Quote Originally Posted by Struan Gray View Post
I have not made or seen Lippmann emulsions, but I am a physicist. You don't need a metallic mirror to get a strong reflection (jewel beetles and morpho butterflies do very well with lamellae of chitin and air). However, the silver lamellae in a Lippmann emulsion are created with a metallic reflecting surface on the back of the emulsion, and it seems clear that reproducing that metallic coating will maximise the wavelength-specific reflection when viewing. The phase shift when light reflects off the back of the emulsion will be the same with or without a metallic layer, but the strength and wavelength dependence will certainly be different.
I guess there's a difference between the Lippmann lamellae and say those of a Morpho butterfly wing. In the Lippmann case you're dealing with a volume recording medium. From what I read about the Morpho butterfly structures, I got the impression they mainly involved surface relief effects (perhaps akin to a "blazed hologram").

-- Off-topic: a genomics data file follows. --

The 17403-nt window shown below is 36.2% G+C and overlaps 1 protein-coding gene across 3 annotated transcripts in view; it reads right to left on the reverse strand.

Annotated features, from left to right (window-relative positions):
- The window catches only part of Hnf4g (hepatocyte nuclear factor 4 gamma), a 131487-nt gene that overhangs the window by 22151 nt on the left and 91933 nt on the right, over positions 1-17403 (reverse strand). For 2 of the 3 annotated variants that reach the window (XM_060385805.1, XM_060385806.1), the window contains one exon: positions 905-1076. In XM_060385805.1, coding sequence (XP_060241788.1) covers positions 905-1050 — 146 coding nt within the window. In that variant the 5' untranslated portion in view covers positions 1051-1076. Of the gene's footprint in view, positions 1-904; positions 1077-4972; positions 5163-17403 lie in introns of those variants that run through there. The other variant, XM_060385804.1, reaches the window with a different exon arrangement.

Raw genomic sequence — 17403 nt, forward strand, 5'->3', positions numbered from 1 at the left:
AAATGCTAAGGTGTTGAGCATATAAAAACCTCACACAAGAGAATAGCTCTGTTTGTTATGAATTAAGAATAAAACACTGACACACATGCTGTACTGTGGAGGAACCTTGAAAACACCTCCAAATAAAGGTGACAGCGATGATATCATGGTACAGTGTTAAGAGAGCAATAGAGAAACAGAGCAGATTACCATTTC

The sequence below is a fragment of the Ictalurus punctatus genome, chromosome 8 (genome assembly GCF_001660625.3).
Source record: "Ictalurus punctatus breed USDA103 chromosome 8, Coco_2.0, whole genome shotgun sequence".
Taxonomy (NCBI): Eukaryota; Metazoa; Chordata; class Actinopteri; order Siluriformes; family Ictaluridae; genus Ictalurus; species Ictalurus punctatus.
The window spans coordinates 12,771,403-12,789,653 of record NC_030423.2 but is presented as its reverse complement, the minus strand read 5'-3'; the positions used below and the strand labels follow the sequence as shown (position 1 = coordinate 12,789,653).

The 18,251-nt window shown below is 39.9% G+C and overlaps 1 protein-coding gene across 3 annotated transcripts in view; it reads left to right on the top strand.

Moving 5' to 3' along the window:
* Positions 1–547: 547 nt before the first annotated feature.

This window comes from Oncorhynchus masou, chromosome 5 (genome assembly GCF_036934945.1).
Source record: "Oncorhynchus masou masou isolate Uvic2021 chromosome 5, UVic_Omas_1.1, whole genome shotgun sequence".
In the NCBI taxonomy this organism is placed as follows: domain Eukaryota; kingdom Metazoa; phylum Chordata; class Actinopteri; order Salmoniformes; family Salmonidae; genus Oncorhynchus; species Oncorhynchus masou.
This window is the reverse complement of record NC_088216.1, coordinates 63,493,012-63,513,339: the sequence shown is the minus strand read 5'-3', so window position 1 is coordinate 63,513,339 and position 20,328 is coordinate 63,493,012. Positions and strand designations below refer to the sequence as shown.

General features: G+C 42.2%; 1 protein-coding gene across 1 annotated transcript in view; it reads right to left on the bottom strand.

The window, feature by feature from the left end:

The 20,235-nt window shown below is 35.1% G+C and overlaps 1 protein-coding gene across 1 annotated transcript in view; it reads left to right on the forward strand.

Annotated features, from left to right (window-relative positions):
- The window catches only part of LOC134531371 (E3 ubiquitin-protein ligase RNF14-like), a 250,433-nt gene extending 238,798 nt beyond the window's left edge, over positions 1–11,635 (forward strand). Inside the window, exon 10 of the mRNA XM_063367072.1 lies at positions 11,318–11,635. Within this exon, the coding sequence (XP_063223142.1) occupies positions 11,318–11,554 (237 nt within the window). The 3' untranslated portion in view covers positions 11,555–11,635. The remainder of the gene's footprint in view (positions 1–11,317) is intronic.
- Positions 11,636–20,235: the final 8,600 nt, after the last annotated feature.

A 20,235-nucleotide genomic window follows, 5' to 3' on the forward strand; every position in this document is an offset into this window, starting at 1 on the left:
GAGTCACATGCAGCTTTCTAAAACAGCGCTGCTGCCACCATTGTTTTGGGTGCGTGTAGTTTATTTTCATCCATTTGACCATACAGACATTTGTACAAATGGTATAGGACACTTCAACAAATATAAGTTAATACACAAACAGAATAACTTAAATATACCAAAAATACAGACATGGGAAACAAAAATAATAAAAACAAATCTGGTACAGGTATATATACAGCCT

Quote Originally Posted by Struan Gray View Post
An aluminium front surface mirror will be clouded and/or etched by quite weak solutions of either acid or alkali.(...)

Al ion in solution also interfere with the balance of Ag redox reactions. Most darkroom books advise against using Al trays for this reason. I'm not enough of a darkroom chemist to say how bad the effects are, but the warning makes sense to me.
I don't know either. But regarding front surface mirrors I'm sure most of them have a very thin protective(MgO, SiO2 etc.) coating on the aluminium layer.

Quote Originally Posted by Struan Gray View Post
However, the silver lamellae in a Lippmann emulsion are created with a metallic reflecting surface on the back of the emulsion (...).
... a "bunch" of silver nanoparticles, Ag or AgCl/HgCl2, maybe even HgAgCl2 (after a mercuric chloride bleach) within a gelatin matrix. In any case this is not plain silver.